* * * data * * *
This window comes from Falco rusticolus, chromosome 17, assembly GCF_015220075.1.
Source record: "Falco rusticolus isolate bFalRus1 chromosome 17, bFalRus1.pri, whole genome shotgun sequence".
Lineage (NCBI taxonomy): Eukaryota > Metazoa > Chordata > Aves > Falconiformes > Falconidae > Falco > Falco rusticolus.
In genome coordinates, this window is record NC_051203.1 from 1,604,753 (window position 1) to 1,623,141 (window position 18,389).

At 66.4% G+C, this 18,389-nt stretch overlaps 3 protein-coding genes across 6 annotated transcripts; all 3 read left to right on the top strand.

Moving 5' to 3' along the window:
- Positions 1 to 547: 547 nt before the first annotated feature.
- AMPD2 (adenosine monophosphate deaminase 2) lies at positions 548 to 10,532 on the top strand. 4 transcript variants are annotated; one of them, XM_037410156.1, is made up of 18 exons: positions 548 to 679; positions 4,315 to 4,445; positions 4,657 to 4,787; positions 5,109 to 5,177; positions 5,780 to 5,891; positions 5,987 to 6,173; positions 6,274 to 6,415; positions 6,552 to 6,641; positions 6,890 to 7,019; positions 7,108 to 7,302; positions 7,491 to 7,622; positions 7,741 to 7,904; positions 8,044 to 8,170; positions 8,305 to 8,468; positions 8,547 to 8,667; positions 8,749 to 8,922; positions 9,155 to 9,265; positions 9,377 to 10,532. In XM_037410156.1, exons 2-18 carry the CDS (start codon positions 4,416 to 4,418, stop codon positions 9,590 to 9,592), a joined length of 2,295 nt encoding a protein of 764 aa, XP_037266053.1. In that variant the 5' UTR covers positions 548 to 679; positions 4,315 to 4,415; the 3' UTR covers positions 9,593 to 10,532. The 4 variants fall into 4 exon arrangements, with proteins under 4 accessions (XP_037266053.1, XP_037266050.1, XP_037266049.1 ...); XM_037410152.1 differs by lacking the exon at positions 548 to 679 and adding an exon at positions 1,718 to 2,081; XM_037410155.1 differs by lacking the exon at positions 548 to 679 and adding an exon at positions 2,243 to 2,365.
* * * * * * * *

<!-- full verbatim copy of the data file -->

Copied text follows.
This window comes from Falco rusticolus, chromosome 17, assembly GCF_015220075.1.
Source record: "Falco rusticolus isolate bFalRus1 chromosome 17, bFalRus1.pri, whole genome shotgun sequence".
Lineage (NCBI taxonomy): Eukaryota > Metazoa > Chordata > Aves > Falconiformes > Falconidae > Falco > Falco rusticolus.
In genome coordinates, this window is record NC_051203.1 from 1,604,753 (window position 1) to 1,623,141 (window position 18,389).

At 66.4% G+C, this 18,389-nt stretch overlaps 3 protein-coding genes across 6 annotated transcripts; all 3 read left to right on the top strand.

Moving 5' to 3' along the window:
- Positions 1 to 547: 547 nt before the first annotated feature.
- AMPD2 (adenosine monophosphate deaminase 2) lies at positions 548 to 10,532 on the top strand. 4 transcript variants are annotated; one of them, XM_037410156.1, is made up of 18 exons: positions 548 to 679; positions 4,315 to 4,445; positions 4,657 to 4,787; positions 5,109 to 5,177; positions 5,780 to 5,891; positions 5,987 to 6,173; positions 6,274 to 6,415; positions 6,552 to 6,641; positions 6,890 to 7,019; positions 7,108 to 7,302; positions 7,491 to 7,622; positions 7,741 to 7,904; positions 8,044 to 8,170; positions 8,305 to 8,468; positions 8,547 to 8,667; positions 8,749 to 8,922; positions 9,155 to 9,265; positions 9,377 to 10,532. In XM_037410156.1, exons 2-18 carry the CDS (start codon positions 4,416 to 4,418, stop codon positions 9,590 to 9,592), a joined length of 2,295 nt encoding a protein of 764 aa, XP_037266053.1. In that variant the 5' UTR covers positions 548 to 679; positions 4,315 to 4,415; the 3' UTR covers positions 9,593 to 10,532. The 4 variants fall into 4 exon arrangements, with proteins under 4 accessions (XP_037266053.1, XP_037266050.1, XP_037266049.1 ...); XM_037410152.1 differs by lacking the exon at positions 548 to 679 and adding an exon at positions 1,718 to 2,081; XM_037410155.1 differs by lacking the exon at positions 548 to 679 and adding an exon at positions 2,243 to 2,365.